Although an internship is not “technically” a career position, it’s still considered work experience. Whether it further supports your career experience, or you’re a recent grad and it demonstrates your eagerness and your exposure to the working world. Today we’re covering where, when and how to include internships on your resume. Check it out!
If your internship was the most recent position that you held, you can list it as your most recent career experience. If the internship was in the middle of your career experience, you can place the internship in chronological order based on the date, with the rest of your career history. Just be sure to specify that that position was an internship position. However, if the internship was the oldest career experience you have, you can list it at the end of your career experience, or in a separate section at the bottom of your resume. This will be especially helpful if you have had multiple internships as well.
How recent is the internship? How relevant is the internship for your next career move? How influential is the internship? If the internship relates to the position that you are applying to then including this on your resume can be extremely beneficial. You should also be sure to include internships if you are in the process of undergoing a career change – and the internship may relate, or the skills that were needed to perform that position. Under the circumstance that your internship was a significantly influential one – such as at a reputable company, or working alongside someone who is well known in your industry – you should also be sure to keep this on your resume as well.
When Not To
There are a few specific instances where internships should be left off your resume. For example, if there has been a large gap between your career experience and your last internship, then you may refrain from including it, as its relevance does not necessarily take precedence anymore. If it has been a long period of time since your internship and it does not apply to your current career path, you may also leave it off your resume. However, as previously stated, if the internship seems to hold a lot of weight regardless of the time period that has gone by, you can also keep it listed under these circumstances as well.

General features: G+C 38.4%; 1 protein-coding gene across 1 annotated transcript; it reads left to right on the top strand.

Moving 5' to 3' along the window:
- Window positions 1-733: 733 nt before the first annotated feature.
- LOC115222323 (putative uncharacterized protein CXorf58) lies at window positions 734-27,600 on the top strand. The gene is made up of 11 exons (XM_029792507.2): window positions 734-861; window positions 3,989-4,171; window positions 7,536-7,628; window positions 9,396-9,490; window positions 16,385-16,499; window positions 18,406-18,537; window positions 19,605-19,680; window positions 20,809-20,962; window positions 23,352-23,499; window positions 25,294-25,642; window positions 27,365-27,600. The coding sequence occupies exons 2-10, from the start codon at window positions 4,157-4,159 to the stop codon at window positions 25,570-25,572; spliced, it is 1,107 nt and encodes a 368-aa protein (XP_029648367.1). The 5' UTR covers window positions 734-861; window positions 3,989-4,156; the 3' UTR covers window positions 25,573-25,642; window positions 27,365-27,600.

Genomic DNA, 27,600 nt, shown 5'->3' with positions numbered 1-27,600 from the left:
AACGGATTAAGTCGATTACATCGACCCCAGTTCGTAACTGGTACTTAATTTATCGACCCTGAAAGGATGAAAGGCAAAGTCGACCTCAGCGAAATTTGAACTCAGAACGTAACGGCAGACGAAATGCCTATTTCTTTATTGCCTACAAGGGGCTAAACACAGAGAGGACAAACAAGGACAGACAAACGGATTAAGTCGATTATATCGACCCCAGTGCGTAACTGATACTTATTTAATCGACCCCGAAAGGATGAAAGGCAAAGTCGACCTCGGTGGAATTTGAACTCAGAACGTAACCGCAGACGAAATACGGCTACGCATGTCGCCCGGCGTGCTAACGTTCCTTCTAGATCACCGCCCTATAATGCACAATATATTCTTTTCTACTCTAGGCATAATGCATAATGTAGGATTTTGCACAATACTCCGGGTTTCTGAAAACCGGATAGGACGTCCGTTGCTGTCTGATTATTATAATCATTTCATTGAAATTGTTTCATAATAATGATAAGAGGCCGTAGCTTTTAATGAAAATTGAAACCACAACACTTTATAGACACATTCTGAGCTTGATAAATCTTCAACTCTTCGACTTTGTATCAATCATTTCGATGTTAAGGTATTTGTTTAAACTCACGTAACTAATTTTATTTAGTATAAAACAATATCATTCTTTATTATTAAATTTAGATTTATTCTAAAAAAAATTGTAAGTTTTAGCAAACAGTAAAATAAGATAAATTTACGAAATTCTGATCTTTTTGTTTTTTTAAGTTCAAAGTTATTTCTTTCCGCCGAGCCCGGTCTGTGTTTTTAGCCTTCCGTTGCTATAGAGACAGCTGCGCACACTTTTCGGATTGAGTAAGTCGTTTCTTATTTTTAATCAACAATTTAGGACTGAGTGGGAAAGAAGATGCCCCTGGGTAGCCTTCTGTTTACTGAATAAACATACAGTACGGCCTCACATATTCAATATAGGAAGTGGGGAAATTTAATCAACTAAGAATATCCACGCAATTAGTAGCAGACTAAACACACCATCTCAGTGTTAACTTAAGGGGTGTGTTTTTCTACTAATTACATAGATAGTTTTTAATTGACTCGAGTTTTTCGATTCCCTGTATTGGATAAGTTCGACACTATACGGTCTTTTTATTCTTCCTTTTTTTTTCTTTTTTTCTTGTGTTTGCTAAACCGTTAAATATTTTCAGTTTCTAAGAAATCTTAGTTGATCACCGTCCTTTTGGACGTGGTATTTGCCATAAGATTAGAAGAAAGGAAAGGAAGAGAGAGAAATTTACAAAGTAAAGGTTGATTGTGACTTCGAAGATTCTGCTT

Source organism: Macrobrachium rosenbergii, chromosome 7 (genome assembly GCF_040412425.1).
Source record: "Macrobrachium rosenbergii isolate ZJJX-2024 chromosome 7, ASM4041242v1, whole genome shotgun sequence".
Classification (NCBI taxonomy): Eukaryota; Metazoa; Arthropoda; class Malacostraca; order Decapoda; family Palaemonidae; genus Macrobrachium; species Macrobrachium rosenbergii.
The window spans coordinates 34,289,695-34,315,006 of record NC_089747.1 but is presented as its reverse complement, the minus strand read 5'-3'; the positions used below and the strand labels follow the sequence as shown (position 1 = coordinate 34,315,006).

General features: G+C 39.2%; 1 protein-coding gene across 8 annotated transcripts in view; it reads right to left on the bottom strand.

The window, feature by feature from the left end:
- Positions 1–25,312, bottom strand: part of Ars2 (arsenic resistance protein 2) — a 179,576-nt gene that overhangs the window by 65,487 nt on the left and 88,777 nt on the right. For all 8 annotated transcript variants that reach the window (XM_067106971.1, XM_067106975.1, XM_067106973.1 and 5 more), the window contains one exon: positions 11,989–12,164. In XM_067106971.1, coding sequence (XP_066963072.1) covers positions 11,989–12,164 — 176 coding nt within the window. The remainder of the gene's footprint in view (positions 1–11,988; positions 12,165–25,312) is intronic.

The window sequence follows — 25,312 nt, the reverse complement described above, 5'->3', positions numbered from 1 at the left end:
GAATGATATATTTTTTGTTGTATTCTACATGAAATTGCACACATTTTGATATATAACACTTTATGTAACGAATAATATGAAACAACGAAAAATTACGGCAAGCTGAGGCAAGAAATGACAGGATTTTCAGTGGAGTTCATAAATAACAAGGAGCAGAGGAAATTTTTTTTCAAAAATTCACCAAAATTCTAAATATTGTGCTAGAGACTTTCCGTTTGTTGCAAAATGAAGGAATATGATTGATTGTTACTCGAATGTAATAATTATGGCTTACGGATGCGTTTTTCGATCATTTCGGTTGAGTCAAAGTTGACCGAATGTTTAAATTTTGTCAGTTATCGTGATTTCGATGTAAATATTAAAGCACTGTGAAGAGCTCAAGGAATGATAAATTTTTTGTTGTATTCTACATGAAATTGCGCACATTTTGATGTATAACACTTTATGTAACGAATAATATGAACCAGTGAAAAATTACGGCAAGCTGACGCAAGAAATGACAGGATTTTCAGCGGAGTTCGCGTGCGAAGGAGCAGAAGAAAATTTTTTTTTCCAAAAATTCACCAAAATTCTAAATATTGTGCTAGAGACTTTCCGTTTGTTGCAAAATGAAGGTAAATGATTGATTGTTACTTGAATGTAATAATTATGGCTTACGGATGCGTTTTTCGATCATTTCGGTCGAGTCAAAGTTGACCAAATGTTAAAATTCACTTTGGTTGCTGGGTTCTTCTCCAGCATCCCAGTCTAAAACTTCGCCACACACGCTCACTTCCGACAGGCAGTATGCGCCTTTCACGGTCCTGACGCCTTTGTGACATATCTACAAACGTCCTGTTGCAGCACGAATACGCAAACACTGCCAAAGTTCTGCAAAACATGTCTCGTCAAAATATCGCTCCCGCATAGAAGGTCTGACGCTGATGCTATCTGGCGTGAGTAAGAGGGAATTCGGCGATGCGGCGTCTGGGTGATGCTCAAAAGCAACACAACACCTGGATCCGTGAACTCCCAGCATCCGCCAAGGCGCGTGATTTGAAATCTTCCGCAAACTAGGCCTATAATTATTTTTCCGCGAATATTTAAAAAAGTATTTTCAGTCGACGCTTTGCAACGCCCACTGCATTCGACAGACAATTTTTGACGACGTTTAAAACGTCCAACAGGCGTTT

From the title to the location, the dates and the description – you should list your internship the same way you would your professional career experience. For example, if you were a Software Engineer Intern, then you should specify the title as a “Software Engineer Intern”. It is just as important to include the dates that you were in this position, what company the internship was held and what your job responsibilities were. List your tasks the same as you would for your other previous regularly held positions. If possible, try to align the responsibilities with tasks that are relevant and important to the industry you’re in. Such as, if you’re applying to a tech position that requires you to have SQL experience, and you had experience at your internship working with SQL – be sure to include this in your job responsibilities.
Internship to Career
If you took an internship that turned into a career position, this can be entered in a few ways. You can list these as two separate positions Such as “Software Engineer Intern” and then list “Software Engineer” with the internship listed first (if you are listing chronologically by relevant experience this will go below the job that it turned into as you list most recent experience at the top), and then the position that it turned into.
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